Outside was a jeepney pained all up in Puzzle Mansion colors. The fun wasn’t over as it apparently served as the perfect photo op with Oly and Marc playing the part of driver and passenger, or everyone hanging off of the side of the vehicle. Half of our group was so into it, well to be honest Jenn and I were too but for different reasons than the other 3. But to each their own!
Here we were, all day in the making at the Puzzle Mansion hanging off of a bright blue and white Jeepney having missed our goals for the day because of the cost of moving from one place to another had drained our clocks. We had such awesome goals: ziplining, a boat ride, great views, but what we got instead was a room full of puzzles and pictures with a Jeepney. Jenn had a good sense of humor about the whole thing. I suspect if you didn’t you’d go mad.
With it now dark we started our hunt for a hotel room. We passed by a number of really nice looking hotels that were probably out of our price range before stopping to check out the prices of some place that looked more reasonable. For 2800p you could get a tiny room without AC, not that it was hot, but it would get stuffy potentially. Or for 1800p you could get a tiny single bed room in a rundown hotel. We decided to get some snacks and mull over our options. We put it out there that since we have to go back to Manila in the morning and Luz was driving us either way we could stay at a hotel in the city for cheaper with a shorter drive to the hotel and they could just stay at home. After chowing down on some random pastries it was decided that would probably work best and we went looking for dinner.
Lonely Planet recommended Josephine’s for dinner so we gave it a try. The décor was really Christmas festive which Jenn loved, and everything seemed really nice and upscale. We knew what to expect for main course prices thanks to Lonely Planet so we got our seat. Apparently in years past this joint was rated the best restaurant in the Philippines, but I suspect it would have a hard time today. The service was horribly slow and at one point I had to grab the waiters arm to get his attention since calling out to him didn’t work. The food was fine, the Fernando’s grading it a 7/10. Saddest of all though, the menu said they served Lechon, the spit roasted pig sold down to the quarter on Weekends and Holidays. Well today was Sunday just a couple of days before Xmas. Jenn convinced me to spend the $30 for us to get some since I’d been talking about it all week and didn’t want to have regrets. Only fate chose since they didn’t have it today. If it wasn’t going to be today, it wasn’t going to be this trip. Disappointed with that aspect we paid our large part of the tab having thanked everyone with a carafe of wine.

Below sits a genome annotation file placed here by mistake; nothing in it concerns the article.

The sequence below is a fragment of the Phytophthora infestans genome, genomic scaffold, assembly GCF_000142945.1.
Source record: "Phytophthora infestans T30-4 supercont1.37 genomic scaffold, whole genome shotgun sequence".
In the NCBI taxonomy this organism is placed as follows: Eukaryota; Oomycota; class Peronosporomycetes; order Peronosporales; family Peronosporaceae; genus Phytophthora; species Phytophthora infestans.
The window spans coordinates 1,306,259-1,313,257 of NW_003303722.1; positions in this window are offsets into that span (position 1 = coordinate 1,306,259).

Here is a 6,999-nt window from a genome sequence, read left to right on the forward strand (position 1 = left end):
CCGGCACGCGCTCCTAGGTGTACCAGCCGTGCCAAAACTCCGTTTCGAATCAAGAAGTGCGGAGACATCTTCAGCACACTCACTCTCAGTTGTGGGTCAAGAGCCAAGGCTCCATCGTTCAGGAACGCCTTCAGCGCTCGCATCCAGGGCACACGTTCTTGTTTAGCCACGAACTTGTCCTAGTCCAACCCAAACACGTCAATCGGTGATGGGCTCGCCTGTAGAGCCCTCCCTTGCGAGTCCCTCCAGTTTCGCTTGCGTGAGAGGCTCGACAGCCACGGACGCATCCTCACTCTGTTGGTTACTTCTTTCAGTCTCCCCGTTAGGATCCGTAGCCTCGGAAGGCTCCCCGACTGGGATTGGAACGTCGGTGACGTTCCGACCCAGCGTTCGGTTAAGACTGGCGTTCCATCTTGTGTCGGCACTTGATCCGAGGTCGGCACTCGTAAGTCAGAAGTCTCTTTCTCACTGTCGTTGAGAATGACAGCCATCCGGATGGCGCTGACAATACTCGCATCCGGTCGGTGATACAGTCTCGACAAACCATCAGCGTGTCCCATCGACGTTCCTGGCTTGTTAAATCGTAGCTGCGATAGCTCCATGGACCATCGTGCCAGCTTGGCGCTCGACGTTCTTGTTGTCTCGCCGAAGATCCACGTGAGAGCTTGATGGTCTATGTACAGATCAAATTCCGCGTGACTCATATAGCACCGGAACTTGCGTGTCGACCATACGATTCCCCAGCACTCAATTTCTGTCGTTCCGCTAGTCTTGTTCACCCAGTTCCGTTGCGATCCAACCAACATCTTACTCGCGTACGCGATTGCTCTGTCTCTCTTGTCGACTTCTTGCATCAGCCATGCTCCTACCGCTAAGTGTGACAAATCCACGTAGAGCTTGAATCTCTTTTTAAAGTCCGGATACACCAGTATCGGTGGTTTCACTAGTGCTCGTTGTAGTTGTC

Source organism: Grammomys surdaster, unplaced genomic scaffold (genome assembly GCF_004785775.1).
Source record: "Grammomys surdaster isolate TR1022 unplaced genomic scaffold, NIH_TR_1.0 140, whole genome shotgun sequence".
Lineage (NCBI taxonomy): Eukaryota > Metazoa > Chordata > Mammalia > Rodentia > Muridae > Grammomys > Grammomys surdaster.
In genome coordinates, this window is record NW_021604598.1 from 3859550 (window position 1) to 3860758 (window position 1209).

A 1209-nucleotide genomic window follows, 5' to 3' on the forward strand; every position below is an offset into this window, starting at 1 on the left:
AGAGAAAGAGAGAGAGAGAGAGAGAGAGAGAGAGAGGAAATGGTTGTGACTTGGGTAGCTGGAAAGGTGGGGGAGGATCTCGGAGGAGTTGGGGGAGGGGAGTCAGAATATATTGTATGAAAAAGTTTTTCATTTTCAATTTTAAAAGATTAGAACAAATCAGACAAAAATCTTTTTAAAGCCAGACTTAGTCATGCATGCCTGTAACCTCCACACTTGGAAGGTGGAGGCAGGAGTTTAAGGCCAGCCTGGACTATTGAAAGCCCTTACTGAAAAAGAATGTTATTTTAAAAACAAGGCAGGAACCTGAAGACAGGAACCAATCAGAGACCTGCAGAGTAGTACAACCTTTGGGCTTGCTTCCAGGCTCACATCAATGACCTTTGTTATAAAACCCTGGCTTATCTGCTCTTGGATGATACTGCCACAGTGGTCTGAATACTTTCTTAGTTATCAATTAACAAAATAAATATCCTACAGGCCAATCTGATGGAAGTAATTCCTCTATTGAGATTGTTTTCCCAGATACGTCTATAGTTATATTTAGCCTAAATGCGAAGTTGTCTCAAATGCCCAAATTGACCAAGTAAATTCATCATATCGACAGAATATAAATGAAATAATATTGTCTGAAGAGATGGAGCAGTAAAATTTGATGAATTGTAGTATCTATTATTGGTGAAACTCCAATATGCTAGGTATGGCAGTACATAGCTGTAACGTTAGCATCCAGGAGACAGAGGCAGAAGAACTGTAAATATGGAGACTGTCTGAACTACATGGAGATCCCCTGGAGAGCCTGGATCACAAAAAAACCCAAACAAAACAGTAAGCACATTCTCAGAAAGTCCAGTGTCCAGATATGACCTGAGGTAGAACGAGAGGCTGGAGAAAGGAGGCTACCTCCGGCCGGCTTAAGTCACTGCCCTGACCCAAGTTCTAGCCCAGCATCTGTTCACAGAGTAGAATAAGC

The drive back to Manila was mostly silent, everyone was exhausted, them more than us I think, and we felt like we’d failed our mission. We were dropped off in the Makati neighborhood of Manila at the GoTo hotel. Apparently we were very lucky to get a room with them so booked no beds larger than a twin were available. Not wanting to risk our room we settled for just over 2000p (~$50). We picked up some water and Cloud9 bars next door and stayed up chatting about the trip in retrospect. I’ll talk about our conclusions in my final entry tomorrow for the trip. Makati was pretty nice and upscale, lots of clean high rise towers. Manila has such a large breadth of difference from one neighborhood to the next. One area is heart breaking slums, another a historic old walled district, while others still modern and clean. It feels like a city looking for its identity, more towards the future than the past.